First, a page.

Last week, New Jersey regulators pumped the brakes on the state's craft beer industry. The state's Alcohol Beverage Control board (ABC) issued a special ruling that restricts breweries in the state in a number of ways—including who, what, when, and how they can serve.
The new rules replace others the ABC had planned to adopt last year. Facing pushback from brewers, the ABC decided to pull back and ponder the rules.
James Graziano, acting ABC director, said in a statement announcing the new rules that the ABC chose to work with "the very few, very vocal licensees who felt their views were not adequately represented." Yet after all that pondering and listening to breweries, the special ruling itself notes that it's "substantially similar" to the 2018 ruling.
Under the new rules, a brewery still may not sell food but may provide delivery menus to patrons. Yay. A brewery also may not allow a food truck to park on its premises but may allow food trucks or other food vendors to sell food to brewery customers off premises (duh) provided the brewery "does not coordinate with the food vendor or food trucks."
The special ruling is grounded in an effort—an impermissible one, I'd argue—to protect restaurants, bars, and liquor stores in the state from competition.
The state's powerful restaurant lobby, for example, opposes "any legislation that would relax the state's uniquely restrictive rules on [brewery] tasting rooms, such as allowing food service and eliminating a requirement that every patron must tour the facility each time s/he visits."
Star-Ledger columnist Paul Mulshine, in an excellent column lambasting the new ABC rules this week, notes that New Jersey courts have determined that "laws cannot be written or interpreted to protect liquor license holders from competition." Mulshine cites an earlier liquor case in the state that held "a desire to protect other businesses from economic competition is an impermissible consideration."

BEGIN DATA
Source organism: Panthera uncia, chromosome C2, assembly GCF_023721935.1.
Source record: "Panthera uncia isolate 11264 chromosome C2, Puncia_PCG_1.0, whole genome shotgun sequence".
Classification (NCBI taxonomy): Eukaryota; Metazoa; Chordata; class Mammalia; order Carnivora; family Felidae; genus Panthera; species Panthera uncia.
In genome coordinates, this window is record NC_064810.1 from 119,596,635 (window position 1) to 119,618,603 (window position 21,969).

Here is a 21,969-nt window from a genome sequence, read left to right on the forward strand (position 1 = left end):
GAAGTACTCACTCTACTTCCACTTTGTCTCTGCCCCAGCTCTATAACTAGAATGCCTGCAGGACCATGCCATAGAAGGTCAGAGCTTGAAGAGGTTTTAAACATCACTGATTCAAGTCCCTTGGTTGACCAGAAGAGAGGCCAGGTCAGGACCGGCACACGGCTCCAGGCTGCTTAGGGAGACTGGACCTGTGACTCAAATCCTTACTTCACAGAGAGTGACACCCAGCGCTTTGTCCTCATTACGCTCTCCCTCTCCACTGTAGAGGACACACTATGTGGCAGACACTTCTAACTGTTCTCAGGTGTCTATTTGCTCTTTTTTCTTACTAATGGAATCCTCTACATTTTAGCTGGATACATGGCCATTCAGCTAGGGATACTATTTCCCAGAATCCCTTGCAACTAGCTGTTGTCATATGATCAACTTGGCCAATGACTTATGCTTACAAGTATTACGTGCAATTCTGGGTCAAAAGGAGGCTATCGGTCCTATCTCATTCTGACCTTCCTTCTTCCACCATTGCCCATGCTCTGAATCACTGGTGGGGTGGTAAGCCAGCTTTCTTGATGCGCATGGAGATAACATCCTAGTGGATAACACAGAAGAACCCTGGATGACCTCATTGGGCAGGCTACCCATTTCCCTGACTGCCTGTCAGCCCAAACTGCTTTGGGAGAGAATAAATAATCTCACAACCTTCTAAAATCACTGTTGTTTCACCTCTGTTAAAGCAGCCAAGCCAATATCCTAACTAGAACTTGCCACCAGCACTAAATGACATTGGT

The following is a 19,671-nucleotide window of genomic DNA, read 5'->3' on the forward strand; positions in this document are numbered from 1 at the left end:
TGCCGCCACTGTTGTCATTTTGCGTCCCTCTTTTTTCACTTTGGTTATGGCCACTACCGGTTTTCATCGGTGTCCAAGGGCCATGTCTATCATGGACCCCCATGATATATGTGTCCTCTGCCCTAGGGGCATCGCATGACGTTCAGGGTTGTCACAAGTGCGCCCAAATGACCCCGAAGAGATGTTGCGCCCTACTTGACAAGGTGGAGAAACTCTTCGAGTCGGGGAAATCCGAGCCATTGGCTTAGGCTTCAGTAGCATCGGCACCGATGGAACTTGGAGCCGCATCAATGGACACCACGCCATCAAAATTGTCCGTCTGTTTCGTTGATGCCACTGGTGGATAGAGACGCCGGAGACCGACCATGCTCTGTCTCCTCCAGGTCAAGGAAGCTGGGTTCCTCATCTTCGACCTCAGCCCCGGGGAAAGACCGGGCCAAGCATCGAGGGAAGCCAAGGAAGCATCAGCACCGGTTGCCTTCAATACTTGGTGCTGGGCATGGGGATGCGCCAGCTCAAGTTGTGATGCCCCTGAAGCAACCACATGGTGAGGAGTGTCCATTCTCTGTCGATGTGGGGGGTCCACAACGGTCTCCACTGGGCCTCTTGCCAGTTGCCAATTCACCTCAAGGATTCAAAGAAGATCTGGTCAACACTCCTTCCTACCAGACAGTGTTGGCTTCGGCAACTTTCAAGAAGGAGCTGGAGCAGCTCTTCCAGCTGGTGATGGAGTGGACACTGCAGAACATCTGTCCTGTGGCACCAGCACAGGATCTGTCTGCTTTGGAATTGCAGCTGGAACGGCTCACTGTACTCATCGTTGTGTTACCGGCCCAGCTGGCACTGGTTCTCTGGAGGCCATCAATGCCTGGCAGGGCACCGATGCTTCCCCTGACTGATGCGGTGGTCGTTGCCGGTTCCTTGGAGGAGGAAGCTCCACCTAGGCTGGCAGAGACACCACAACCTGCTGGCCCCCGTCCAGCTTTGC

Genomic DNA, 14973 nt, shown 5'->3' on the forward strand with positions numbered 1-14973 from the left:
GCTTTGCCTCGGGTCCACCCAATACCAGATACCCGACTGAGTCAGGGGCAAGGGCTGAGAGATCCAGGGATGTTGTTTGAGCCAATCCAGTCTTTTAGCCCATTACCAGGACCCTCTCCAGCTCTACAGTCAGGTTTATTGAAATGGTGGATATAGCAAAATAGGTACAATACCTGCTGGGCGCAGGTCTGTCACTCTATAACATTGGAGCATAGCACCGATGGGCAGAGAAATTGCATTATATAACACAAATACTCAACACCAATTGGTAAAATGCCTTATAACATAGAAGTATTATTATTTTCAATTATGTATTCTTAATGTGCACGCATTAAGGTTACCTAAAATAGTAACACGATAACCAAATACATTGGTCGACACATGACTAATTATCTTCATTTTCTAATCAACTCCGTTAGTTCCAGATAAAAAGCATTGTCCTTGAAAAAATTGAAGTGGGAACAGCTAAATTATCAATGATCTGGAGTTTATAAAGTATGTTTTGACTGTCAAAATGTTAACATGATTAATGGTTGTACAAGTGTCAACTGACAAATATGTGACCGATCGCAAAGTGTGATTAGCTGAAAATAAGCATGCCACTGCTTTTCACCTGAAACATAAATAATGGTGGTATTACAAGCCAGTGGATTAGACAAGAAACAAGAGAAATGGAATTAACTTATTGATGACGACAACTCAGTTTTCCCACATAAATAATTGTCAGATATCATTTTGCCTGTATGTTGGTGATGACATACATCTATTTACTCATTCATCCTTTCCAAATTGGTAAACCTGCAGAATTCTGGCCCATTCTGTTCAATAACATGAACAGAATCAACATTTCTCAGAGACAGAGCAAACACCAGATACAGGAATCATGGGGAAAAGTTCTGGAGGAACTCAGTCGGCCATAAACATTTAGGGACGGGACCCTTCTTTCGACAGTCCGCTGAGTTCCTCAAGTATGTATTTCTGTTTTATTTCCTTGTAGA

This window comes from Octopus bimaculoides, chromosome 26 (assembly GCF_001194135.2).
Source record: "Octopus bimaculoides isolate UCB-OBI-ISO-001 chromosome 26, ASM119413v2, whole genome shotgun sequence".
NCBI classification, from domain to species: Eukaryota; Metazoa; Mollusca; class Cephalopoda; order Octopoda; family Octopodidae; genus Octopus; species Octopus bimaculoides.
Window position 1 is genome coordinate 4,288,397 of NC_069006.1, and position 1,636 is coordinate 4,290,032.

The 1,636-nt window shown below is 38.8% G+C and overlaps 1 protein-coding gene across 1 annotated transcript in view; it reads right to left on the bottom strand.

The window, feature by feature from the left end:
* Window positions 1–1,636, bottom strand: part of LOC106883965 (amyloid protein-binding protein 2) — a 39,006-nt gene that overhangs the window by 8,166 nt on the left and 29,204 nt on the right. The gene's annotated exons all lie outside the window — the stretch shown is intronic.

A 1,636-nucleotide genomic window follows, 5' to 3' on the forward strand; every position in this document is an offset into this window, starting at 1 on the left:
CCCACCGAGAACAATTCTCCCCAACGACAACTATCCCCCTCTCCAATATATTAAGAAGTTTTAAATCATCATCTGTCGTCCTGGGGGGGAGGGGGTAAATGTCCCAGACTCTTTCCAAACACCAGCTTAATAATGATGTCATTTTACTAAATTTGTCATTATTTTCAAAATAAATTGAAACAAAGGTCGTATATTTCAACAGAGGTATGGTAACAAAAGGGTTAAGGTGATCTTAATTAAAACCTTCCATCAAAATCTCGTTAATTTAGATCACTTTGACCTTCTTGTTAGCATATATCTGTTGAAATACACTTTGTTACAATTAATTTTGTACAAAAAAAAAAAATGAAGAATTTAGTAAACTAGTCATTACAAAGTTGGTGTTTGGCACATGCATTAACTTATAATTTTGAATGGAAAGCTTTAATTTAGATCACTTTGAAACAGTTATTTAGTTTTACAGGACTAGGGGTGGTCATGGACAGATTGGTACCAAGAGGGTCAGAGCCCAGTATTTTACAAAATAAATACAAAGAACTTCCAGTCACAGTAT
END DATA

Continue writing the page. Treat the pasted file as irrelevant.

Historically, New Jersey hasn't been known as a beer state—craft or otherwise. According to the Brewers Association, which represents the interests of craft brewers around the country—and which I've written about many times, including here and here—New Jersey is ranked 45 out of 51 in U.S. breweries per capita. The state also ranks 47th in gallons of beer produced per capita. That puts the state just behind Kansas and just ahead of Arkansas, each of which is probably known more for its dry counties than its beers.
Despite these figures, New Jersey's craft beer scene has grown in bunches in recent years, thanks in large part to a 2012 law that helped bolster the state's craft beer scene. The special ruling, the ABC says, was intended to clarify that state law.
But clarity doesn't appear to be the agency's forte. When it comes to regulation and competition, New Jersey's ABC appears to misunderstand a lot, including the purpose of the breweries it regulates. For example, the special ruling states that the ABC's vision for regulating breweries in the state involves restricting what breweries may sell and to whom so "that consumers could become more interested in the craft beers and would want to buy them at" New Jersey liquor stores, restaurants, and bars. In the eyes of the ABC, in other words, breweries in the state exist largely for the purpose of promoting other businesses regulated by the ABC.
Rather strangely, the New Jersey Brewers Association, which represents many craft brewers in the state, released a statement last week applauding the new ABC rules. I reached out to Alexis Degan, executive director of the NJBA, who clarified the statement in a series of emails to me, explaining, basically, that the rules proposed last year were far worse, and that the NJBA hopes to work with lawmakers moving forward to improve the law.
"When it comes to the rules, we recognize that it is time to engage the Legislature in crafting a clearer statute to protect the rights of the breweries to advertise without limit the events which the ABC Director has now said we can host," Degan tells me.
Degan also accepted my characterization that the new rules are less awful than those proposed last year and less terrible than they might have been.
She's right. Among the improvements over the earlier proposed rules, Degan notes the new rules removed caps on the number of events a brewery can host. That's true. But the new rules also limit to 25 the number of events a brewery can market publicly. That's something Degan and the NJBA hope to change through the legislative process. But the marketing cap is also so arbitrary (among other problems) that it could be ripe for a brewery to challenge the limit on First Amendment grounds, whether or not the legislature moves to amend the law.
New Jersey's lousy craft beer rules should evolve. They, like the state ABC's understanding of craft beer, will evolve. And craft brewers and consumers in New Jersey will be better off for it.